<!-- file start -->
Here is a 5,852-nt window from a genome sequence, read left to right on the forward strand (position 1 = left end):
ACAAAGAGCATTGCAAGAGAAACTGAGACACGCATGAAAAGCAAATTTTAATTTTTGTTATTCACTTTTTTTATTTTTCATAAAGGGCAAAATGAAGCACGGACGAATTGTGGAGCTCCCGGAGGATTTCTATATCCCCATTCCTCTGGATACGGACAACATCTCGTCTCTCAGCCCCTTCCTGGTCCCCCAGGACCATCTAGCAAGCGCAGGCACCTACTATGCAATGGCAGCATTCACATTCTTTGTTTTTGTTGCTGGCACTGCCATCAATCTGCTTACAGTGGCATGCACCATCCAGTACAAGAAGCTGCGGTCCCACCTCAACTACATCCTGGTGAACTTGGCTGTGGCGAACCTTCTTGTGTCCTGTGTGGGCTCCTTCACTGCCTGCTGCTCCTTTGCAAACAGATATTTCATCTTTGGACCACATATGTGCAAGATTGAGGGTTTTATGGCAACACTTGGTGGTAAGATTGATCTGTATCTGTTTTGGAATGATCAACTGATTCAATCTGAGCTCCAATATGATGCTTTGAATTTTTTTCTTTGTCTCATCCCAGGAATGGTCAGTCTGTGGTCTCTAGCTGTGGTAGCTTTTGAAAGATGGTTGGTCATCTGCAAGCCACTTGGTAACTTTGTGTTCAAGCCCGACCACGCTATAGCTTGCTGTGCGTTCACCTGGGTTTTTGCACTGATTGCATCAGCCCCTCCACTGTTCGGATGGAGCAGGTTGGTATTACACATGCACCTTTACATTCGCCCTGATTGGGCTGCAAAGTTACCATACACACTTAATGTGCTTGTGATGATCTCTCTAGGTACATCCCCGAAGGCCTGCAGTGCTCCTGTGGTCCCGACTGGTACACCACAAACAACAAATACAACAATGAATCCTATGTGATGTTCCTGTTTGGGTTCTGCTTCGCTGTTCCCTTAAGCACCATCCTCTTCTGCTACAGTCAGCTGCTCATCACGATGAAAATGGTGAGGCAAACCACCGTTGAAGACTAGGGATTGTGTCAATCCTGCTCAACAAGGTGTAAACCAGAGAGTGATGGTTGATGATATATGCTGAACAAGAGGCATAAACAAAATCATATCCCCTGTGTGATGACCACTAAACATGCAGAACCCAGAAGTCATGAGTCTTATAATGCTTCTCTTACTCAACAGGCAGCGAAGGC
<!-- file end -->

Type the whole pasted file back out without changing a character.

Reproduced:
Here is a 5,852-nt window from a genome sequence, read left to right on the forward strand (position 1 = left end):
ACAAAGAGCATTGCAAGAGAAACTGAGACACGCATGAAAAGCAAATTTTAATTTTTGTTATTCACTTTTTTTATTTTTCATAAAGGGCAAAATGAAGCACGGACGAATTGTGGAGCTCCCGGAGGATTTCTATATCCCCATTCCTCTGGATACGGACAACATCTCGTCTCTCAGCCCCTTCCTGGTCCCCCAGGACCATCTAGCAAGCGCAGGCACCTACTATGCAATGGCAGCATTCACATTCTTTGTTTTTGTTGCTGGCACTGCCATCAATCTGCTTACAGTGGCATGCACCATCCAGTACAAGAAGCTGCGGTCCCACCTCAACTACATCCTGGTGAACTTGGCTGTGGCGAACCTTCTTGTGTCCTGTGTGGGCTCCTTCACTGCCTGCTGCTCCTTTGCAAACAGATATTTCATCTTTGGACCACATATGTGCAAGATTGAGGGTTTTATGGCAACACTTGGTGGTAAGATTGATCTGTATCTGTTTTGGAATGATCAACTGATTCAATCTGAGCTCCAATATGATGCTTTGAATTTTTTTCTTTGTCTCATCCCAGGAATGGTCAGTCTGTGGTCTCTAGCTGTGGTAGCTTTTGAAAGATGGTTGGTCATCTGCAAGCCACTTGGTAACTTTGTGTTCAAGCCCGACCACGCTATAGCTTGCTGTGCGTTCACCTGGGTTTTTGCACTGATTGCATCAGCCCCTCCACTGTTCGGATGGAGCAGGTTGGTATTACACATGCACCTTTACATTCGCCCTGATTGGGCTGCAAAGTTACCATACACACTTAATGTGCTTGTGATGATCTCTCTAGGTACATCCCCGAAGGCCTGCAGTGCTCCTGTGGTCCCGACTGGTACACCACAAACAACAAATACAACAATGAATCCTATGTGATGTTCCTGTTTGGGTTCTGCTTCGCTGTTCCCTTAAGCACCATCCTCTTCTGCTACAGTCAGCTGCTCATCACGATGAAAATGGTGAGGCAAACCACCGTTGAAGACTAGGGATTGTGTCAATCCTGCTCAACAAGGTGTAAACCAGAGAGTGATGGTTGATGATATATGCTGAACAAGAGGCATAAACAAAATCATATCCCCTGTGTGATGACCACTAAACATGCAGAACCCAGAAGTCATGAGTCTTATAATGCTTCTCTTACTCAACAGGCAGCGAAGGC